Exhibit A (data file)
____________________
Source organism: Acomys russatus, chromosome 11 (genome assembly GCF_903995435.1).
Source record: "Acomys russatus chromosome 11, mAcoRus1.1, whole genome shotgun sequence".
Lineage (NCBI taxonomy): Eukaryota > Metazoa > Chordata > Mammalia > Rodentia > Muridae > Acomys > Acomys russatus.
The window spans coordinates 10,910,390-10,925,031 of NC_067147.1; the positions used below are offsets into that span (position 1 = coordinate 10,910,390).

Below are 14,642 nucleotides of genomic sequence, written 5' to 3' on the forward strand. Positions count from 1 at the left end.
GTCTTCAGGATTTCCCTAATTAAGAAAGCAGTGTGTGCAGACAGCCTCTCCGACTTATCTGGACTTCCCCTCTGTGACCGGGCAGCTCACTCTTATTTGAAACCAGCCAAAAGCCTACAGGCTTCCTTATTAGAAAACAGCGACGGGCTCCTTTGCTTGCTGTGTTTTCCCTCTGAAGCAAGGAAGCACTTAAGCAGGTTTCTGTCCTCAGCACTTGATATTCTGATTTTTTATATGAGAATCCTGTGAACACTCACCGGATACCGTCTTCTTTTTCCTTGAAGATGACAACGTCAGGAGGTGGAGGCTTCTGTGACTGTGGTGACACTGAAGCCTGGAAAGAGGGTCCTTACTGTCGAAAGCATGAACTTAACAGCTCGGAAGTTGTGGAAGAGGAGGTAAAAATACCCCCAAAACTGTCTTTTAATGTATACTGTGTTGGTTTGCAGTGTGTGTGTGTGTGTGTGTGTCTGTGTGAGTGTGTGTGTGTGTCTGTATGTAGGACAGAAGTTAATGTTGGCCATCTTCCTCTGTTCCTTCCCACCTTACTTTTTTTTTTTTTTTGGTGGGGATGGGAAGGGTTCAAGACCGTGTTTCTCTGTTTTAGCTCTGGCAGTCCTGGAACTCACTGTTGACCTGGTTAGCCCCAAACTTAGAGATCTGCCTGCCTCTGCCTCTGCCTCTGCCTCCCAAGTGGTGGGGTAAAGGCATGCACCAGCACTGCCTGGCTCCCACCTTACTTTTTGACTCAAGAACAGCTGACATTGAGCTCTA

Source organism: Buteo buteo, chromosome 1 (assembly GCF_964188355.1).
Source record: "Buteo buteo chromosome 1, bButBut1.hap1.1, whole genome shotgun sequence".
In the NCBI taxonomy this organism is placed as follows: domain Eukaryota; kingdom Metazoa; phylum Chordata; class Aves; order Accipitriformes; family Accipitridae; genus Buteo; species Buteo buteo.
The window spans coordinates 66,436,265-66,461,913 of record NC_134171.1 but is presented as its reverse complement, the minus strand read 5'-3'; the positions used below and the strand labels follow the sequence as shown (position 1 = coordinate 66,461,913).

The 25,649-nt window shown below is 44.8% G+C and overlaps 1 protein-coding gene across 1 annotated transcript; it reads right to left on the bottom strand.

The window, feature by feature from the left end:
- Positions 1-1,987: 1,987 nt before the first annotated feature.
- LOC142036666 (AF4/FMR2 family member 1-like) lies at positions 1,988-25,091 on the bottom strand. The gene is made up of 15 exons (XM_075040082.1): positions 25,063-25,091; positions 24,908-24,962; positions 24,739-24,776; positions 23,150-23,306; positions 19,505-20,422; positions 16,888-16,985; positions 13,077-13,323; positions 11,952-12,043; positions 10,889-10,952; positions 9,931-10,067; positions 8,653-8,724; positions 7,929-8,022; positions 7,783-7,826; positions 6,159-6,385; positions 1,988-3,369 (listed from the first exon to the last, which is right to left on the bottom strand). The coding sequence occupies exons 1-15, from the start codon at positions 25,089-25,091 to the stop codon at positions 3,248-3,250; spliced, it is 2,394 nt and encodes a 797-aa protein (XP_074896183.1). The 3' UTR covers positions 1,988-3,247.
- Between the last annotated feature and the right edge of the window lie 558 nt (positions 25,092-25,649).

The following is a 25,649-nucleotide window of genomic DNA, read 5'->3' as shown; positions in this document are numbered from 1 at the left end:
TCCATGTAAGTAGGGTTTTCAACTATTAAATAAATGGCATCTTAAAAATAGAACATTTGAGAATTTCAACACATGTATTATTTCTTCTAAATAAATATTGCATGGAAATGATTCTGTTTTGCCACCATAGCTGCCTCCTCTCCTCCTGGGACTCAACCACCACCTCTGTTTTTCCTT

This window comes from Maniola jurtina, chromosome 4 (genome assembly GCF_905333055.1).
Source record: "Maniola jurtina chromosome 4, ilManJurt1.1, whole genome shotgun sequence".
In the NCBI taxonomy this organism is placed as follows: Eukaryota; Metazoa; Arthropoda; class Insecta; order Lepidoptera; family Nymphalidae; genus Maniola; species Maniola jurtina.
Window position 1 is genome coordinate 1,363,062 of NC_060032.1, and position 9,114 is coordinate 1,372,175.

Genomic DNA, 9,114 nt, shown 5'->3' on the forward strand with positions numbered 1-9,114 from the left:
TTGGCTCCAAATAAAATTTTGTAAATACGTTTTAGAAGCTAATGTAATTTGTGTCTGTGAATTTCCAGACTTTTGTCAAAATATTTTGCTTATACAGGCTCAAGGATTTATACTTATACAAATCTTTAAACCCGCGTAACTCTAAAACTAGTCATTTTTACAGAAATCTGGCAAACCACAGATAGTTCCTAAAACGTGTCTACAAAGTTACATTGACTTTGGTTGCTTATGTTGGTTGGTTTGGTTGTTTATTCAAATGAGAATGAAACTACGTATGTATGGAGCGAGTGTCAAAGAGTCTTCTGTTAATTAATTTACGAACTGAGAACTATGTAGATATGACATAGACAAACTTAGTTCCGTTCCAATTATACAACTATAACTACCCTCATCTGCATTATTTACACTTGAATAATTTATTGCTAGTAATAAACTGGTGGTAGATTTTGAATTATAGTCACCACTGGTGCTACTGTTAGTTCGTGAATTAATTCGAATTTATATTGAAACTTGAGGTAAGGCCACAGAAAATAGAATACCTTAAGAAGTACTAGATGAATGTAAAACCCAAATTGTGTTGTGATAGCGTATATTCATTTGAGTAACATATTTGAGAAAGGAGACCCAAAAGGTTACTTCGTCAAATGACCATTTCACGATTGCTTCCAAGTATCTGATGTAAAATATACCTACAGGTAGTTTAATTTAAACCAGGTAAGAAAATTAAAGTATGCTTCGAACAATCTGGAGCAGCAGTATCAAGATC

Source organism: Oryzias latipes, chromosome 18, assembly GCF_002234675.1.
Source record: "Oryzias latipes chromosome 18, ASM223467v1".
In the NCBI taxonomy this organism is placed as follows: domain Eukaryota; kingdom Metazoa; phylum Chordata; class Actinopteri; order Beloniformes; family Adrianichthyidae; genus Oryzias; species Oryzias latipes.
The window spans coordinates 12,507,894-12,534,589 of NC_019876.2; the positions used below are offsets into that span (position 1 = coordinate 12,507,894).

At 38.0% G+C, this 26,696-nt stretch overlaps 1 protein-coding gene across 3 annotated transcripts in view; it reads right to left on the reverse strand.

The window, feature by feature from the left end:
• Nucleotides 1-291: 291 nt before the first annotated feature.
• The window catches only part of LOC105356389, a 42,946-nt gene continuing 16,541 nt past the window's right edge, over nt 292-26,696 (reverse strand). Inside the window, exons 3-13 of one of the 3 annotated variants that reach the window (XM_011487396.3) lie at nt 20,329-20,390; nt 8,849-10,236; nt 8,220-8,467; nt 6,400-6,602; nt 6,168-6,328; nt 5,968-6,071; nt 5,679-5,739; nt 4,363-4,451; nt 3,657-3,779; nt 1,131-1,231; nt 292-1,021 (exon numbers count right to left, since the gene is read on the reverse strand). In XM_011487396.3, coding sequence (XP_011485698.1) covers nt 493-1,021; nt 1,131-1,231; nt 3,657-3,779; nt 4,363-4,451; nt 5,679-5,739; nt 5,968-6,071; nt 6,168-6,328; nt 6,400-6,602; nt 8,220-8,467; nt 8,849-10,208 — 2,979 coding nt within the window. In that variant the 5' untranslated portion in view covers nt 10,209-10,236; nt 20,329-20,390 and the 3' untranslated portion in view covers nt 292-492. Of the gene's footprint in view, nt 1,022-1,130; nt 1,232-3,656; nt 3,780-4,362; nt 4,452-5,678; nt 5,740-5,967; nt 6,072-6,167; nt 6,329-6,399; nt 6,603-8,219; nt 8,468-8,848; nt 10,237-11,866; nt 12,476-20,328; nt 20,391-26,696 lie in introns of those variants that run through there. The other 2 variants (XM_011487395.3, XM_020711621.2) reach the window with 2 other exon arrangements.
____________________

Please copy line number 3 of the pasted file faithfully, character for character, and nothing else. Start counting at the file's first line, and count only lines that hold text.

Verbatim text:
Lineage (NCBI taxonomy): Eukaryota > Metazoa > Chordata > Mammalia > Rodentia > Muridae > Acomys > Acomys russatus.